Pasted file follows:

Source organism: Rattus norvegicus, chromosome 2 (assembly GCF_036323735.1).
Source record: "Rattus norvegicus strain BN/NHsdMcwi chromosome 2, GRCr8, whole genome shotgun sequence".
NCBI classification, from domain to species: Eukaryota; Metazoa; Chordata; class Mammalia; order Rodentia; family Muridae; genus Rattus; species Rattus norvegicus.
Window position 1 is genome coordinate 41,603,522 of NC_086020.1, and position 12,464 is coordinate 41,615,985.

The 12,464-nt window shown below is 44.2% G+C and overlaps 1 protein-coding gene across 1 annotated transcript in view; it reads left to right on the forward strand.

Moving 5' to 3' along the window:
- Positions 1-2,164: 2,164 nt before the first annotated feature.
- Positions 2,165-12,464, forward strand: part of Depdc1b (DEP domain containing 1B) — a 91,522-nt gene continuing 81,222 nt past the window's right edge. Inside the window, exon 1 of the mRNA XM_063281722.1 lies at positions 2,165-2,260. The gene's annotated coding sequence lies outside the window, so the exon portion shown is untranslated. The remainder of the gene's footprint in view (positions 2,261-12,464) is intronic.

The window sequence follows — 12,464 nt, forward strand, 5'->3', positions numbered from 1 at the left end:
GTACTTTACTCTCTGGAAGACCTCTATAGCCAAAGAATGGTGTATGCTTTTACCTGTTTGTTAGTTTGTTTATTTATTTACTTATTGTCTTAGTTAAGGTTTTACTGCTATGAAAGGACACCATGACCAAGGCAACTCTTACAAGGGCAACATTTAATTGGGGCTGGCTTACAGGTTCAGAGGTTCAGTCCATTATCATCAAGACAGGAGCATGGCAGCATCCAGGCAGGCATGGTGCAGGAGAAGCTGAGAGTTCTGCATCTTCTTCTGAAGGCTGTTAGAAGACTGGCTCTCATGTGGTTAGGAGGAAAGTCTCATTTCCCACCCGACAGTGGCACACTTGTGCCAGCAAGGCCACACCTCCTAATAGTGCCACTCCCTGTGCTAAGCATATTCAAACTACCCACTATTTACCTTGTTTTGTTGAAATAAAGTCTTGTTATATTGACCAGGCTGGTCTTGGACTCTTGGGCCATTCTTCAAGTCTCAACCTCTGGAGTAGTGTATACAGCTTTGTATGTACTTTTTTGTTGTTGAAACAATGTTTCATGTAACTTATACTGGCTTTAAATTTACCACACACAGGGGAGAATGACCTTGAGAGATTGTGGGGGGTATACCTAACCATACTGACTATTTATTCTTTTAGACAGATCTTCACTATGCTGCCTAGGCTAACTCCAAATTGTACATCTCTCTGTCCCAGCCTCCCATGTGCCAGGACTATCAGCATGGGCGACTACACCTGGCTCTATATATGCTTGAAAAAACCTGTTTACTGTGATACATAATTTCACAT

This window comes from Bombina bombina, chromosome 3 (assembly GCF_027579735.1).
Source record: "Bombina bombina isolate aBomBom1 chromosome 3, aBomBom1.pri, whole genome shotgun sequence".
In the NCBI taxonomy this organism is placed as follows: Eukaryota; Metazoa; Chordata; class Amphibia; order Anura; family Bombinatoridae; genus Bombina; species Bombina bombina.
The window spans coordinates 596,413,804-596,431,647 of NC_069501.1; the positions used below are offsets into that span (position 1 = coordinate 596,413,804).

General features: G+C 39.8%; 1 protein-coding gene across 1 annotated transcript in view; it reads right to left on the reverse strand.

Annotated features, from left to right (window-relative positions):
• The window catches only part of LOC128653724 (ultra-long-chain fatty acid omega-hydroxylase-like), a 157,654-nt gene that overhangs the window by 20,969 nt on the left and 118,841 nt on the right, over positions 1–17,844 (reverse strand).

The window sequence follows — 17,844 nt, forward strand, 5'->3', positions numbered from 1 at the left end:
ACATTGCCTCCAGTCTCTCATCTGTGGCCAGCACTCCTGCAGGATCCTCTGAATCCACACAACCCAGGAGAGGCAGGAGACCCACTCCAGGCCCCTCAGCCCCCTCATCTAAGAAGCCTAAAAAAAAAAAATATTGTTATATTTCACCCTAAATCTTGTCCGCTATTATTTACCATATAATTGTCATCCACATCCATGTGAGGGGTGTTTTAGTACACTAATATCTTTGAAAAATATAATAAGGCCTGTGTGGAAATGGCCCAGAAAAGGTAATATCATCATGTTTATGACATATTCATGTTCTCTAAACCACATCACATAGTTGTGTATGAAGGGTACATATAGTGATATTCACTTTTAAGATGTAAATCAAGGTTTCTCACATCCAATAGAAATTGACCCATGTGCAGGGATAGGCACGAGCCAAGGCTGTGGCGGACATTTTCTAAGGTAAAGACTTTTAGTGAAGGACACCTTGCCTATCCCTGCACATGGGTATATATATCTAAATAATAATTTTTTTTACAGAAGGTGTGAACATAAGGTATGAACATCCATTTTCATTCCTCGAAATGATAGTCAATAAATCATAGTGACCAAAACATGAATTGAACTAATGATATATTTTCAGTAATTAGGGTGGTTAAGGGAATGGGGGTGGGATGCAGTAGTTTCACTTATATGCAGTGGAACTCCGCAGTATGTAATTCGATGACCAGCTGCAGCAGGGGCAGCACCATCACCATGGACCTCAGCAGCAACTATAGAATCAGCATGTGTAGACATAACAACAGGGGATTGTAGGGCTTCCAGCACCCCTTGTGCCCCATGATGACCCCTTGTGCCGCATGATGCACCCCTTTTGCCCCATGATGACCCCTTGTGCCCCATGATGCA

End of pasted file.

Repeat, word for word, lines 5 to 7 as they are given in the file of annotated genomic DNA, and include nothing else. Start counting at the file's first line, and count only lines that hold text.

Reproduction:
The 12,464-nt window shown below is 44.2% G+C and overlaps 1 protein-coding gene across 1 annotated transcript in view; it reads left to right on the forward strand.

Moving 5' to 3' along the window:
- Positions 1-2,164: 2,164 nt before the first annotated feature.